A Win in the Financial Sector for the Firearms Industry
The Office of the Comptroller of the Currency (OCC) released a finalized rule Thursday to end discrimination by financial service providers against the firearms industry and more.
The rule will “ensure fair access to banking services provided by large national banks, federal savings associations, and federal branches and agencies of foreign bank organizations.” In essence, the rule guarantees that fair access to banking is given to all industries based on financial merit, rather than for political reasons.
It effectively protects those in the financial-services industry from pressures levied upon them by special interests groups who stand against the Second Amendment.
“The rule, in other words, would refocus banks on doing their jobs of helping to promote lawful economic activity and managing financial risk while leaving policy decisions about what sorts of businesses are permissible in the first place to the political branches and the U.S. Constitution,” reported NRA-ILA.
Discrimination against the firearms industry, and other “sin industries,” began under the Obama administration. They sought to circumvent the democratic processes by pressuring banks to sever ties with the firearms industry.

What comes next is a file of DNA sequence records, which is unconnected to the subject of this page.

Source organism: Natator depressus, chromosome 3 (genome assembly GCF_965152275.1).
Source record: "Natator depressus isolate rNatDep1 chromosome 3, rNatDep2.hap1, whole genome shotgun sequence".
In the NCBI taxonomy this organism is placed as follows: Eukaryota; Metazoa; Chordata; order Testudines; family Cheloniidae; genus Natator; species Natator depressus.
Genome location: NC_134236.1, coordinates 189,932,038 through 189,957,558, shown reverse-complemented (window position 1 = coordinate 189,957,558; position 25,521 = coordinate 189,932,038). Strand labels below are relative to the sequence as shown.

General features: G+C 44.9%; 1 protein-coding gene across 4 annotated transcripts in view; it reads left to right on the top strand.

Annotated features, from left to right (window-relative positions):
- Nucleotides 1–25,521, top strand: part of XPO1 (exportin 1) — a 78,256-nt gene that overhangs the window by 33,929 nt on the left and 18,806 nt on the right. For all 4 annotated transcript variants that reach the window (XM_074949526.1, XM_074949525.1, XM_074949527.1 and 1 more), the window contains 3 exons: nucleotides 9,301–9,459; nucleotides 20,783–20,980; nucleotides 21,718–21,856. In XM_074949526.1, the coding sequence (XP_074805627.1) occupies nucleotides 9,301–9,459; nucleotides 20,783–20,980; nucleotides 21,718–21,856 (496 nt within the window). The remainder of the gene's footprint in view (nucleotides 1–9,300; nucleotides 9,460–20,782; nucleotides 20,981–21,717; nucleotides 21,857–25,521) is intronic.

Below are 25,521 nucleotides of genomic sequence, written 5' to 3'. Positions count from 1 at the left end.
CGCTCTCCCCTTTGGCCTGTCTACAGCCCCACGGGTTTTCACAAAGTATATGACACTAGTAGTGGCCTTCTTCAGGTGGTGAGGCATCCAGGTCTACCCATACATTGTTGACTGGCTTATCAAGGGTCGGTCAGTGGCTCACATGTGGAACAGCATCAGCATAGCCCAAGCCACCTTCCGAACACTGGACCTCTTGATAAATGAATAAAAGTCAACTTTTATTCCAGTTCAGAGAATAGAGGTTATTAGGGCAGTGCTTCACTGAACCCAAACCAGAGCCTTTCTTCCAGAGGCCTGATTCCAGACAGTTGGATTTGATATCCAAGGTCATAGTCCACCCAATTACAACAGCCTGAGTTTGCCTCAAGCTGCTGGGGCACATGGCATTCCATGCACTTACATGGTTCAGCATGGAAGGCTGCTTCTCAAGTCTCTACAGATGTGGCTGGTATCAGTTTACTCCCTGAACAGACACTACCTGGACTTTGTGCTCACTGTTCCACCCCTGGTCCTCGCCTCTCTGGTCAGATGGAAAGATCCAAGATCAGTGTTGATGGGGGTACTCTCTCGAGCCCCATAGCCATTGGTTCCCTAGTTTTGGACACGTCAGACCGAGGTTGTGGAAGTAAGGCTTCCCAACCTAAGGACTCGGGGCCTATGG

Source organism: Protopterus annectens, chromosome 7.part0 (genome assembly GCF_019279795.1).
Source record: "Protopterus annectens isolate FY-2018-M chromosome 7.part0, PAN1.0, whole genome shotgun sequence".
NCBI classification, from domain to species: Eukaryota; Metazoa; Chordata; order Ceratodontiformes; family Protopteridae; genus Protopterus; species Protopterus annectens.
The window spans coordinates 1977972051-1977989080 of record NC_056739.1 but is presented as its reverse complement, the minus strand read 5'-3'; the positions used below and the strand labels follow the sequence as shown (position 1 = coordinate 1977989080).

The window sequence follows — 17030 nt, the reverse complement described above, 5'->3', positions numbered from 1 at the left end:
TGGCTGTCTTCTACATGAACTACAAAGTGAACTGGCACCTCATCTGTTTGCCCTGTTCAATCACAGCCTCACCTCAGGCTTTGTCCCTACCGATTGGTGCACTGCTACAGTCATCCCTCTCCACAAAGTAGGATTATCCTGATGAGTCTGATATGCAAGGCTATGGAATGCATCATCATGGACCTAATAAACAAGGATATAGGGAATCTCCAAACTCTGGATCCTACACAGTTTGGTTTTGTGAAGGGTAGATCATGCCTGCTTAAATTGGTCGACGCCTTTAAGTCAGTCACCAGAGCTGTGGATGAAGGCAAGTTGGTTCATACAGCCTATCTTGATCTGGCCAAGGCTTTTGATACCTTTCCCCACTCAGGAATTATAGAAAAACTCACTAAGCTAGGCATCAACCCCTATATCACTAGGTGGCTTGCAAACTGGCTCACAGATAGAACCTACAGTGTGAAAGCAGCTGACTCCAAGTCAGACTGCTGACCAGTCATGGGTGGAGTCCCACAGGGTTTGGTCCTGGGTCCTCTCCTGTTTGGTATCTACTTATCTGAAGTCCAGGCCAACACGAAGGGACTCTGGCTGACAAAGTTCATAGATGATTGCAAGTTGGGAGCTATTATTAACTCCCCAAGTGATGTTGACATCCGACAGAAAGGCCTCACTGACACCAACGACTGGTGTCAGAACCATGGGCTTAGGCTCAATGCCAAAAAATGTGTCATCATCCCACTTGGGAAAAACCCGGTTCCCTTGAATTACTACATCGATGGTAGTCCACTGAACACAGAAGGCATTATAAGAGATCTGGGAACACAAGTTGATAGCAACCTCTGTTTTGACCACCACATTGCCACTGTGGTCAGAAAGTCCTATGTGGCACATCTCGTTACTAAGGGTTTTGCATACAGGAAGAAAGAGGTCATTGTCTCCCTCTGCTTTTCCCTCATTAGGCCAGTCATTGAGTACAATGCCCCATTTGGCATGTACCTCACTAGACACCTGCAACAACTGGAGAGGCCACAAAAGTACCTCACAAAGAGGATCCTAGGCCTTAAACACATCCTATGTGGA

As previously reported by America’s 1st Freedom, “Once, financial-services companies were neutral players in policy debates. Policy controlled them, but they were not creating social policies. That is no longer the case. Now some banks and other companies in the financial-services sector are pushing gun-control policies.”
This new rule from the OCC will rectify such mistreatment and malpractice in the purportedly neutral financial-services sector, ensuring that Americans will be able to continue to exercise their constitutional right to keep and bear arms.
“As Comptrollers and staff in previous administrations have made clear in speeches, guidance, and testimony, banks should not terminate services to entire categories of customers without conducting individual risk assessments. It is inconsistent with basic principles of prudent risk management to make decisions based solely on conclusory or categorical assertions of risk without actual analysis. Moreover, elected officials should determine what is legal and illegal in our country,” said Acting Comptroller of the Currency Brian P. Brooks.
These new rules still allow banks to to freely make business decisions. This rule change simply “requires covered banks to make those products and services they choose to offer available to all customers in the communities they serve, based on consideration of quantitative, impartial, risk-based standards established by the bank,” says the press release.
Article by Garrett O’Leary, Assistant Editor